Enough of that, a sensitive topic to me. Stonewall Farms has been a God send, it provides a steady income, a nice profit, and on top of that we custom raise cattle for a small feedlot. We graze their brood cows, and background calves. We are a small farm, just 50 acres, but between the two enterprises we are able to pull in mid $20 thousand dollar a year range, and with my trapping anohter 4 or 5 thousand more. According to the Federal standards we are below the poverty line, but we dont care. We are happy, and free. We are way happier, than the debt ridden, middle class crowd, we have no debt, and our schedueals are flexible, and the family spends lots of time together. We have two milk cows that we alternate, we make our own butter, yogurt, and cottage cheese. We raise our own veggies. We have not been able to raise fruit though, the deer and meat goats conspire against that, by eaatting and beating to death every fruit tree I plant. Next spring I plan to fence a half acre, with a 6 foot fence. 51 inches of woven wire, followed by alternating hot ground Hi-Tensile wires up to 72 inches, then maybe I can grow my peaches, apples, pears, plums, and cherries.We also have our own eggs, poultry, pork, beef, lamb, goat, and venison. We raise catfish in a pond, hunt rabbits, squirrel, and muskrat. So we are happy, healthy, and well fed, what more could a man ask for, a little land, freedom, a little money, and a full belly, praise God.

    #51056

    WrethaOffGrid
    Keymaster

    Sounds like y’all have it going on Trapper1, please keep us updated as to what is going on with you :)

    Wretha

    #51065

    GardensWaterwheels
    Participant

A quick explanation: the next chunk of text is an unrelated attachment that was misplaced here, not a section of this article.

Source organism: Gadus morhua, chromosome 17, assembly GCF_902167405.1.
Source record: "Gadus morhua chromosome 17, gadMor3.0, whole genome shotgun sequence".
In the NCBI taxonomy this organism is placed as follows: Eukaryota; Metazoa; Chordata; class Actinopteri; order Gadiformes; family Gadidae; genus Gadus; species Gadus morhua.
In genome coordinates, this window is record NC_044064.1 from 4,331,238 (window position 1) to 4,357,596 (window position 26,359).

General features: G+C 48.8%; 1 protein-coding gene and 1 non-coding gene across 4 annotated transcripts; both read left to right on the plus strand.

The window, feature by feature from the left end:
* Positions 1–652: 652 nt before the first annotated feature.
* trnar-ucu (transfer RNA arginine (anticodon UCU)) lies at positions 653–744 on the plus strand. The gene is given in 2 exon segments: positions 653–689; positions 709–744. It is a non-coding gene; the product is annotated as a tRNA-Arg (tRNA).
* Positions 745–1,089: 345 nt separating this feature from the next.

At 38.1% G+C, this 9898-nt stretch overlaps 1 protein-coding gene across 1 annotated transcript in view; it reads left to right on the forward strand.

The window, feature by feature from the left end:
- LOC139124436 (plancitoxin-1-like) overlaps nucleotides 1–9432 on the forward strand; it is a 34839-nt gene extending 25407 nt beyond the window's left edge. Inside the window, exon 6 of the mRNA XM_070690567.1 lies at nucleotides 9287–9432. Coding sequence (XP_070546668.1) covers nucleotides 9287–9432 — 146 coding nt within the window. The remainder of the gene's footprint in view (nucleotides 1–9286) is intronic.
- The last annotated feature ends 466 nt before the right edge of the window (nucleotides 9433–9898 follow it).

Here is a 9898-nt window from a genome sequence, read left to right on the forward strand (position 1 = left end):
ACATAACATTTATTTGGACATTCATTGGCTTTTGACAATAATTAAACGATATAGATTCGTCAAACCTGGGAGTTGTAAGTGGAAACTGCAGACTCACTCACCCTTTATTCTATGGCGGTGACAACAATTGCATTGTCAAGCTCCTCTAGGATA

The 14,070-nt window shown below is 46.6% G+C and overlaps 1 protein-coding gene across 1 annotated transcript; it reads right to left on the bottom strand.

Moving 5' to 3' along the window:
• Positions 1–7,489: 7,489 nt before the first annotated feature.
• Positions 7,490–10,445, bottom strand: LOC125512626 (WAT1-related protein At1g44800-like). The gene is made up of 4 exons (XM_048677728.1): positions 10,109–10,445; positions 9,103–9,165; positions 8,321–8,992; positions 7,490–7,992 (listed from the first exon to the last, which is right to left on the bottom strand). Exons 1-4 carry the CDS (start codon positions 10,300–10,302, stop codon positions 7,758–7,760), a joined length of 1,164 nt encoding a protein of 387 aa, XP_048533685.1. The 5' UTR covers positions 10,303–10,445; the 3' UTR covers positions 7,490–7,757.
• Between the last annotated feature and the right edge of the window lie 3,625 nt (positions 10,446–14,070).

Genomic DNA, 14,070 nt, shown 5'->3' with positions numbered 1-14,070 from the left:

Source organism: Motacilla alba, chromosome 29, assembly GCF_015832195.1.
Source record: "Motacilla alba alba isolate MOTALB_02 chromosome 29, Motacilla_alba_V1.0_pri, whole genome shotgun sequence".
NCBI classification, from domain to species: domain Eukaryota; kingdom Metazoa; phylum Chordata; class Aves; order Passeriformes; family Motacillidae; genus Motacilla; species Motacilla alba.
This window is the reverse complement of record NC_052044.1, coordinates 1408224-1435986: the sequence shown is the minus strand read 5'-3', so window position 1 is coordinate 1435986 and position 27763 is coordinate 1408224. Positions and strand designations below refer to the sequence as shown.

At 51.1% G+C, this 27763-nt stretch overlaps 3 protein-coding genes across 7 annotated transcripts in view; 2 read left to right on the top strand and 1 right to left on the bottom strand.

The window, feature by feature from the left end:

You have a stream that you can dam? If you dam a stream (it should be a permanent stream) and have it so that water flows off something onto the top end of a water wheel hooked to a alternator or special kind of alternator (the latter is more efficient), hooked up to some batterys ( i have seen rows of car batteries being used for this) you can generate a sufficient amount of electricity for your home,, perhaps even all requirements.. the weight of water does not diminish,, you can set up more than one water wheel, having them in sequence somehow :D… If you are lucky even, you can get paid for your excess power, and have them run a line to your batterys, taking what you dont use.. On top of that, if you have the land, you could create a large food forest, implementing the method called permaculture, and your result will be the ability to have a large yeild on a constant basis  for low maintenance, it becomes a wild forest of food once established, and thrives on its own like it does in say , a rain forest, exept ,, different because it will be considerably magnificent due to the fact that it is all fruit and birds and nuts and veg and sacred herbs to cure things by making tea :D in a free world, you could include plants such as hemp, and money making crops such as cocai-i mean all the ingredients to make honey bush caramel tea and have a team there making that and a village apothicary/chineese medicine unit for ailments and tobacco purchase. ;)